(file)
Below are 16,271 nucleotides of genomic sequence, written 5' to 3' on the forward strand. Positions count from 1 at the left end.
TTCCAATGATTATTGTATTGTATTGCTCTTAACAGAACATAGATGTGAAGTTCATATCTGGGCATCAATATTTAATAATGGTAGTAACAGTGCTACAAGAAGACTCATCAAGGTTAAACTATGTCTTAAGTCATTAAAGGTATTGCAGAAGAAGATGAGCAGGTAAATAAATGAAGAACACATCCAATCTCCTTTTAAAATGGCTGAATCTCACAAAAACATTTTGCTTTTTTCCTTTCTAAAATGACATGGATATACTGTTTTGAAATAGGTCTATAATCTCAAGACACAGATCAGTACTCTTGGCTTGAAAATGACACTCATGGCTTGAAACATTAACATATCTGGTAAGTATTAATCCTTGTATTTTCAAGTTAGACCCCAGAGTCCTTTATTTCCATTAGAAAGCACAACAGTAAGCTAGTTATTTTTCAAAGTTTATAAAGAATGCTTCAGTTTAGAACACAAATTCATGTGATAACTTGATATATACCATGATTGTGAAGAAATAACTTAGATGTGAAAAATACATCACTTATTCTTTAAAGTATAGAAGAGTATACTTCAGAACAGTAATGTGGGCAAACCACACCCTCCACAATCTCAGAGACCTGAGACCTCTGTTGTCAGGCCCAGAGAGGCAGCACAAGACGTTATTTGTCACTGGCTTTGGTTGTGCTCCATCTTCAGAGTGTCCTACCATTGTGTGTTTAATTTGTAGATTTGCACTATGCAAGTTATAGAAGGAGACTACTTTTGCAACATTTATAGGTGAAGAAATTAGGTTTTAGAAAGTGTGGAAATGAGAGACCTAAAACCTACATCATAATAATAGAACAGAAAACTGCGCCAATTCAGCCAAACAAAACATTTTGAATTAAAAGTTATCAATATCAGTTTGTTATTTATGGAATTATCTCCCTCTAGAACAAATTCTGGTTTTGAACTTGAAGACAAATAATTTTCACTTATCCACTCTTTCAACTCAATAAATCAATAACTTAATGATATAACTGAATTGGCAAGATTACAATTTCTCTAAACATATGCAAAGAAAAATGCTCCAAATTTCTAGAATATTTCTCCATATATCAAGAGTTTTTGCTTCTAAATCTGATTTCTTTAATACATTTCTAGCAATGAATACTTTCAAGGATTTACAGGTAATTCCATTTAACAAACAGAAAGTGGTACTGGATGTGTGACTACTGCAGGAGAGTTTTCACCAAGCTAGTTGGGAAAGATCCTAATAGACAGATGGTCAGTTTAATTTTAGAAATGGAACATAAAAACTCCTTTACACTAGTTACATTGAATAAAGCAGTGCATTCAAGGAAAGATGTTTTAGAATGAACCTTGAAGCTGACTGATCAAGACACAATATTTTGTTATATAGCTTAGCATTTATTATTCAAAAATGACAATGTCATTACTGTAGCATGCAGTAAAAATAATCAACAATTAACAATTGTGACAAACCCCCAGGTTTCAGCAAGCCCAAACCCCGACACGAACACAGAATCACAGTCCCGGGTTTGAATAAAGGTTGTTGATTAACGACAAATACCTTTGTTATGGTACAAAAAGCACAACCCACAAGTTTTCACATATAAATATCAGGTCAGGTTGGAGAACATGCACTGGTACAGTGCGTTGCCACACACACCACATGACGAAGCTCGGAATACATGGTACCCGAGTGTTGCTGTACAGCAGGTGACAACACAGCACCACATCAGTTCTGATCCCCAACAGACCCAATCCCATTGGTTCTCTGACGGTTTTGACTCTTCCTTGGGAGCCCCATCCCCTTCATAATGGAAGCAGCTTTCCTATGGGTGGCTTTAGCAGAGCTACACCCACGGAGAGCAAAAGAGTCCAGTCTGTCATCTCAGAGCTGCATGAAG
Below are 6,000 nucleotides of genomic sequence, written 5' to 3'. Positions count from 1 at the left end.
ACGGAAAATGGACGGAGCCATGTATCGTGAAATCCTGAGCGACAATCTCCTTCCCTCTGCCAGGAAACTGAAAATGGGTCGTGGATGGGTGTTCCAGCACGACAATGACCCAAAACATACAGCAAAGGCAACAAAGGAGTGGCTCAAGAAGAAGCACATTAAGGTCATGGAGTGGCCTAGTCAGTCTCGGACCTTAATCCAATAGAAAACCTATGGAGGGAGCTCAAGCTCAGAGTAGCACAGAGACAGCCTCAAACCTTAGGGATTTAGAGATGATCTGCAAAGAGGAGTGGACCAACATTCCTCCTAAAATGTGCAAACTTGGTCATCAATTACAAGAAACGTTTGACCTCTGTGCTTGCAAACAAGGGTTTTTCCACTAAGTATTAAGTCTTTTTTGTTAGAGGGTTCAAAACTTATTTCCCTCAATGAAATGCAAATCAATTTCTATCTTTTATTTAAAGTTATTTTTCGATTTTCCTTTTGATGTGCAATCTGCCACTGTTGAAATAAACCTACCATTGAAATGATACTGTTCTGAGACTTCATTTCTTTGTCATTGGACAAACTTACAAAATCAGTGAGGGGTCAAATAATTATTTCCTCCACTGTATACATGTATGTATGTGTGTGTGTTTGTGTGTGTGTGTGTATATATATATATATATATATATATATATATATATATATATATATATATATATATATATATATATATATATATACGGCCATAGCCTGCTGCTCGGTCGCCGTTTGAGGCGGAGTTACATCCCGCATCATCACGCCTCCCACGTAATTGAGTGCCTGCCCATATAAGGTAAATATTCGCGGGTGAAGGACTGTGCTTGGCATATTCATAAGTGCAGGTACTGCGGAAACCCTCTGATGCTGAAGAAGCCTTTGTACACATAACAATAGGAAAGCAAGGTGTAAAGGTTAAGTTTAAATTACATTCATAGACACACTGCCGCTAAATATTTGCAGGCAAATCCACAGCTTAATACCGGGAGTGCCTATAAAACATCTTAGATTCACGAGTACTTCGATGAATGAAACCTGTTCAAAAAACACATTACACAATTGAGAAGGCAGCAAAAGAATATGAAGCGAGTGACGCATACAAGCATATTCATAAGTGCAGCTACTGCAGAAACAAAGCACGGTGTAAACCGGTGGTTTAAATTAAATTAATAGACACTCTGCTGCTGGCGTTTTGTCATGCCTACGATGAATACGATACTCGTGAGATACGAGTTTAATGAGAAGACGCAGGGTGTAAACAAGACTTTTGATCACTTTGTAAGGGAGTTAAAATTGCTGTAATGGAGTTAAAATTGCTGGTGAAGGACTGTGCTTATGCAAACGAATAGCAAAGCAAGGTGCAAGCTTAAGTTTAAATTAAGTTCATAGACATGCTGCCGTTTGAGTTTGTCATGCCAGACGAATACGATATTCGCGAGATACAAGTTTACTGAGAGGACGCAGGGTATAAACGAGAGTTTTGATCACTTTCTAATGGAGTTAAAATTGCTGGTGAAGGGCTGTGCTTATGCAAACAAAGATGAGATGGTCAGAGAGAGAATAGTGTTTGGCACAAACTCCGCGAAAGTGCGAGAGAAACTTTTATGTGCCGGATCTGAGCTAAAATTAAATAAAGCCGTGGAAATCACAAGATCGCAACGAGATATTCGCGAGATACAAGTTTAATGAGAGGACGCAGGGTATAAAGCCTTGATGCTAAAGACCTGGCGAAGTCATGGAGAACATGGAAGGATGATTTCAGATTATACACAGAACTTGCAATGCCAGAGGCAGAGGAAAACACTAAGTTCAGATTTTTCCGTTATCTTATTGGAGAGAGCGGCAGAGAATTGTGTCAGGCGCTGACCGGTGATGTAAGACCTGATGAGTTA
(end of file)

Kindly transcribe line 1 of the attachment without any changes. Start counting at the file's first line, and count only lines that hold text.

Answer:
Below are 16,271 nucleotides of genomic sequence, written 5' to 3' on the forward strand. Positions count from 1 at the left end.